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MLB

Who was the former New York Mets legend and catcher John Stearns?

From All-Star catcher, to coach, to manager, John Stearns was a respected man who saw all sides of MLB and the league will remember him for it.

Update:
Who was the former New York Mets legend and catcher John Stearns?
Brad PennerUSA TODAY Sports

MLB has lost another legend, as reports have confirmed the passing of former New York Mets catcher and four-time All-Star John Stearns. The “Bad Dude” was 71.

Former Mets catcher John Stearns passes away

According to reports, former New York Mets catcher and icon John Stearns passed died on Thursday night in his hometown of Denver, Colorado, following a long battle with cancer. Stearns, who was 71 years old at the time of his death, had most recently been seen at the team’s Old Timers’ Day ceremony on August 27th.

“No one played the game with more spirit or determination than John Stearns,” Mets president Sandy Alderson said. “He literally willed himself to attend Old Timers’ Day last month so he could visit friends and old teammates. Despite his illness, he even managed to step into the batting cage to take a few swings. His nickname, ‘Bad Dude’ couldn’t have been more appropriate. A four-time All-Star, John was one of the most complete catchers in Mets history. Our thoughts and prayers are with his friends and family.”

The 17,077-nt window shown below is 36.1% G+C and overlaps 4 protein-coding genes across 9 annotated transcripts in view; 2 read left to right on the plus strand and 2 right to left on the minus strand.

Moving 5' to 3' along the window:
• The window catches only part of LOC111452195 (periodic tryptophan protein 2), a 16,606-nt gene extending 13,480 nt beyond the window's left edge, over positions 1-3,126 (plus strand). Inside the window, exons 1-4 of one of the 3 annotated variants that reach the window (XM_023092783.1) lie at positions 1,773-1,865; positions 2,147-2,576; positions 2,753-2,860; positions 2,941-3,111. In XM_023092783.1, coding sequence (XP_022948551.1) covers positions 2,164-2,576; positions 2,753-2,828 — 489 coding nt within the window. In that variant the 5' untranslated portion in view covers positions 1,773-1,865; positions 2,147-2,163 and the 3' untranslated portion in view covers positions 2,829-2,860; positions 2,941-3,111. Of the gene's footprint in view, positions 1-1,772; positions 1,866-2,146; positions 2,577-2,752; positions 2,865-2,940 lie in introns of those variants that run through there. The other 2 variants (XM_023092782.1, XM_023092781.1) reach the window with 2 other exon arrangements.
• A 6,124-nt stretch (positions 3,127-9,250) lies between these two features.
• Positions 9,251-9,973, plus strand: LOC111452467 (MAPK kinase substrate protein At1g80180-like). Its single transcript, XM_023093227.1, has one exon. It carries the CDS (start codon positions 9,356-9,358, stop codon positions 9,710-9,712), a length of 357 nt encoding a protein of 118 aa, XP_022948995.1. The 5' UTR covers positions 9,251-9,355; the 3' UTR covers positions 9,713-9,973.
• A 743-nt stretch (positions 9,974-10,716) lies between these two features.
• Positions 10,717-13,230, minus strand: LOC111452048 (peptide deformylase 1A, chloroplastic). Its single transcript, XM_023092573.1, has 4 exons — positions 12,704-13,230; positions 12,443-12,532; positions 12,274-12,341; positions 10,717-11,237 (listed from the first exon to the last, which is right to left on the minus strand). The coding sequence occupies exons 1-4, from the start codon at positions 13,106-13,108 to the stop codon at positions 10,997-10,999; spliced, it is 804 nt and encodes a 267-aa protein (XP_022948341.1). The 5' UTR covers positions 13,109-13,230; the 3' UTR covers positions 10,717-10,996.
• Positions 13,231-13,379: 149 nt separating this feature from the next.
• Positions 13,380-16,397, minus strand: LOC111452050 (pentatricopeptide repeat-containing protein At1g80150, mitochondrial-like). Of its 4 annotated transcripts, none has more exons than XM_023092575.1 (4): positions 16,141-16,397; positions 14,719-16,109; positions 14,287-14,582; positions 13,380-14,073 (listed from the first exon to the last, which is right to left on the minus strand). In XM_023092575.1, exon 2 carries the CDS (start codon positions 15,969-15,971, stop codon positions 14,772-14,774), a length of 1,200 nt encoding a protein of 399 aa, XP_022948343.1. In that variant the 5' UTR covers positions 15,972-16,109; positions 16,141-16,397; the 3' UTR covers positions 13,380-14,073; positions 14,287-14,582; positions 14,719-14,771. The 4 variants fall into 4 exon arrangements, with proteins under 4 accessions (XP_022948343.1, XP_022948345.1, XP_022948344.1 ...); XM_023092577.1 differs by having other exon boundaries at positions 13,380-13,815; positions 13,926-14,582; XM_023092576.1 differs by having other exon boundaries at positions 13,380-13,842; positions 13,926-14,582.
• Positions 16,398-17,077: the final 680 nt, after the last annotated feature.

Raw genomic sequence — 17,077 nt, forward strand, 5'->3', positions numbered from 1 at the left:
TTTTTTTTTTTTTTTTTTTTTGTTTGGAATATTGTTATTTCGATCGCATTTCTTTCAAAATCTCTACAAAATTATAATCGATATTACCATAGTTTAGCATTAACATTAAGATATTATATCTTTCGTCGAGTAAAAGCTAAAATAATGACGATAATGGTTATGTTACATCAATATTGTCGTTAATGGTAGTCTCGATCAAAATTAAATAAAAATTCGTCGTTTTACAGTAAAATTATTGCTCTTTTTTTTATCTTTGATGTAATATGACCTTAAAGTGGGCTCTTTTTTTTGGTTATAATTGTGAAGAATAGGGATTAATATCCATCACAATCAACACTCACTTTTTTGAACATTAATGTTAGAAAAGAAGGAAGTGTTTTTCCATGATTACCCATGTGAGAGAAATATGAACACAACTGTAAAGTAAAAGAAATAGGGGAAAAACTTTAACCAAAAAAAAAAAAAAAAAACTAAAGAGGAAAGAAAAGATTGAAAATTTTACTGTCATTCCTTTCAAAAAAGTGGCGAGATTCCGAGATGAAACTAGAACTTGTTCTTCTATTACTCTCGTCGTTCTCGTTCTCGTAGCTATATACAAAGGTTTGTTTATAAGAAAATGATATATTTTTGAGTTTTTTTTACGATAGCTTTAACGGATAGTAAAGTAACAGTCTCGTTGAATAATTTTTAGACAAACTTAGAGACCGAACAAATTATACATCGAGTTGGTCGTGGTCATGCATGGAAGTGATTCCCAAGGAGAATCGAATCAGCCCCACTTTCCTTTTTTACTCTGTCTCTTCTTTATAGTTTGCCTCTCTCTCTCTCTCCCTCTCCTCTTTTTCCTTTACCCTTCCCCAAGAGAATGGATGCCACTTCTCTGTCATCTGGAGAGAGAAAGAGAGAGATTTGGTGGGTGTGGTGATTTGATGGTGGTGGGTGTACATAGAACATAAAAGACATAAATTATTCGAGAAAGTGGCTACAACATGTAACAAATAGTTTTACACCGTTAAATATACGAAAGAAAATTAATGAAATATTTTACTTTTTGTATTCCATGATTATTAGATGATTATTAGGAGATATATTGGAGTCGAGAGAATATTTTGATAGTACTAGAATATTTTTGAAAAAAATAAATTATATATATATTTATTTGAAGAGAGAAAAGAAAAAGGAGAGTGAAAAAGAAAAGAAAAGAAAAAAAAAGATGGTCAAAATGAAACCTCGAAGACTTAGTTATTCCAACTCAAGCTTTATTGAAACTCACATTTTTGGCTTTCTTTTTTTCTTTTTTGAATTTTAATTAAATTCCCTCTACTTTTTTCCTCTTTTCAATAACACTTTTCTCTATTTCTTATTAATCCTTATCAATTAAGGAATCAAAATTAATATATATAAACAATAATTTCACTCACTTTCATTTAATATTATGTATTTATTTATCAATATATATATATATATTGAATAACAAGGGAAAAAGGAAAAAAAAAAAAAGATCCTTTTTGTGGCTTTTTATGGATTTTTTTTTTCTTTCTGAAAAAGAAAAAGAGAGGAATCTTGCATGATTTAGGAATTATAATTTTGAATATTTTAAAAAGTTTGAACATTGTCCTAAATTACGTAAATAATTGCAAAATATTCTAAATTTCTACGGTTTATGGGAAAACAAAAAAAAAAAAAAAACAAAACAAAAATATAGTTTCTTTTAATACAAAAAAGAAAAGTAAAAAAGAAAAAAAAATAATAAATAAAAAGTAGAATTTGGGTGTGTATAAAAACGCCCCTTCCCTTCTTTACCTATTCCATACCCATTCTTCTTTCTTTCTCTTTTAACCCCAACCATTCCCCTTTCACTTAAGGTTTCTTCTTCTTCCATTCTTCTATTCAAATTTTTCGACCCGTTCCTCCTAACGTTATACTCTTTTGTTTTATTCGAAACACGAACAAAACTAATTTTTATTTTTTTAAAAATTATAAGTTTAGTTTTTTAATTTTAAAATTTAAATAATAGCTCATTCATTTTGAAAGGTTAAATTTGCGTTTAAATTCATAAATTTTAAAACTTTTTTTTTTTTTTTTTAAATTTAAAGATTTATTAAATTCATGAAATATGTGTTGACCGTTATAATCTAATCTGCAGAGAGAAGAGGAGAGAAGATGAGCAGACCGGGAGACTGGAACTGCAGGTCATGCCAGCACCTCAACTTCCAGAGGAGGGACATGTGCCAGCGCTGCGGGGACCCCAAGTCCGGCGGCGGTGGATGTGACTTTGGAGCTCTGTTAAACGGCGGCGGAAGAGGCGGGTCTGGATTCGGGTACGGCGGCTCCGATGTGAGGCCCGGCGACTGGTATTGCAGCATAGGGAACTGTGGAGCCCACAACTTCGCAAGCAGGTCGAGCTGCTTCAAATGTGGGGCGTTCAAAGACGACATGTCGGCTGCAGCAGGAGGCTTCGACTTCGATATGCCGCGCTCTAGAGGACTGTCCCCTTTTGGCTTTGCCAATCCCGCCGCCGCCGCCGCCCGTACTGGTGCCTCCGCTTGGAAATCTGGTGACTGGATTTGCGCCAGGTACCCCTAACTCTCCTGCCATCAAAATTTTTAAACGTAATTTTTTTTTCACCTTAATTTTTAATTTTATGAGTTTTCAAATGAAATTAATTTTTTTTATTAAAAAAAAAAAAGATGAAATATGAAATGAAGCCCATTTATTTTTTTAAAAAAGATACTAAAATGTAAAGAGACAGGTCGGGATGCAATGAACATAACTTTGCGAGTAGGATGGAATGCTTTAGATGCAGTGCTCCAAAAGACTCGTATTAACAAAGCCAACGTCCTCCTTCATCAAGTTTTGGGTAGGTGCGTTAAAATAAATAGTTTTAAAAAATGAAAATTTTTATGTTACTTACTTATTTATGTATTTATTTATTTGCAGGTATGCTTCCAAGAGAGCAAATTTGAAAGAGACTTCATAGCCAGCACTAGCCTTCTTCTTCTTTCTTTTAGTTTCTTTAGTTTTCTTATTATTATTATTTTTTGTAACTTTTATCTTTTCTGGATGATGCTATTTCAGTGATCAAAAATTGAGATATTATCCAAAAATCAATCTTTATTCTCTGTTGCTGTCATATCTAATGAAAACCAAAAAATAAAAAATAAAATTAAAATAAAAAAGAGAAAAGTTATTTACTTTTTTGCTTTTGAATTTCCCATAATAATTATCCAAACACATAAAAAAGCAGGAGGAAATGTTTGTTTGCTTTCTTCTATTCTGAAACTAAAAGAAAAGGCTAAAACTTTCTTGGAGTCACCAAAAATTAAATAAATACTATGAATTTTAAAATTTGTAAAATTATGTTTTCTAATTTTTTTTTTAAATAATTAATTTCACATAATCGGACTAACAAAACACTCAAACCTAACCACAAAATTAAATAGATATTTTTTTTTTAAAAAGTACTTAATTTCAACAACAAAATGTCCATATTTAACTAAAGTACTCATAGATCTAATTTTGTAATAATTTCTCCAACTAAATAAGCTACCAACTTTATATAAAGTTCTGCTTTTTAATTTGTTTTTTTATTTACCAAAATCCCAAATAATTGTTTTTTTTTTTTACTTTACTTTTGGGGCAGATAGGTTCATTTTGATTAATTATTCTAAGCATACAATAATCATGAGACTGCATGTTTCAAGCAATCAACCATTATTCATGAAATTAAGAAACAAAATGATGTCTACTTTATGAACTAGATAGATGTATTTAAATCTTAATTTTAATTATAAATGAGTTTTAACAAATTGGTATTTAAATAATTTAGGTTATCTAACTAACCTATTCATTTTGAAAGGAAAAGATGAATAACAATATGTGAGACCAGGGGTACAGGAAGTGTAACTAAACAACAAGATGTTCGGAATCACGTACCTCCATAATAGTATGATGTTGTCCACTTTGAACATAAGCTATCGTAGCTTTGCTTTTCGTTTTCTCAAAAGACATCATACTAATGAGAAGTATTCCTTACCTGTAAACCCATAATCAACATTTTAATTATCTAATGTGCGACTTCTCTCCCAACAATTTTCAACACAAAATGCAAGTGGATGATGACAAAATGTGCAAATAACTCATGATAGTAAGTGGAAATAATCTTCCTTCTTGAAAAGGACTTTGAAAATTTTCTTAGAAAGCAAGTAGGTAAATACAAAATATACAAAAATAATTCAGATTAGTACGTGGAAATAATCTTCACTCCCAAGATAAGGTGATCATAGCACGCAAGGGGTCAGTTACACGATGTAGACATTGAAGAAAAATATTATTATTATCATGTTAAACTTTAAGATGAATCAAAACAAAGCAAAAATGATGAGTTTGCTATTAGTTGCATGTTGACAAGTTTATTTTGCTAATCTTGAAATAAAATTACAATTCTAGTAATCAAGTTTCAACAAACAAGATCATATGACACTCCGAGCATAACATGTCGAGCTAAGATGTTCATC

Who was John Stearns?

It was back in 1973 in the amateur draft, that the Phillies selected Stearns with the No. 2 overall pick. As fate would have it, Stearns was then traded to the Mets in a six-player trade, which involved notorious reliever Tug McGraw moving to Philadelphia in December of 1974. Stearns would play his first full MLB season in 1977 and go on a prolific six-year run, during which time he batted .265/.345/.382 across 700 games. The Mets catcher would be selected to the All-Star team in 1977, 1979, 1980, and 1982, but unfortunately it wouldn’t be long before injuries would end his career.

Interestingly, Stearns would return to the game of baseball in various capacities such as a scout, coach, and then finally as a manager. In his role as a coach, he served as Yankees bullpen coach in 1989. Later, in 2000, Stearns would serve as the Mets bench coach and then as the team’s third base coach in 2001. There were also a number of minor-league assignments on his CV. Regarding his managerial roles, Stearns served with the Mets, Brewers, Yankees, Blue Jays, Reds, Nationals and Mariners. Additionally, he was occasionally involved in broadcast work for ESPN. John Stearns is survived by his son, Justin, his brothers, Richard and William, and his sister, Carla.

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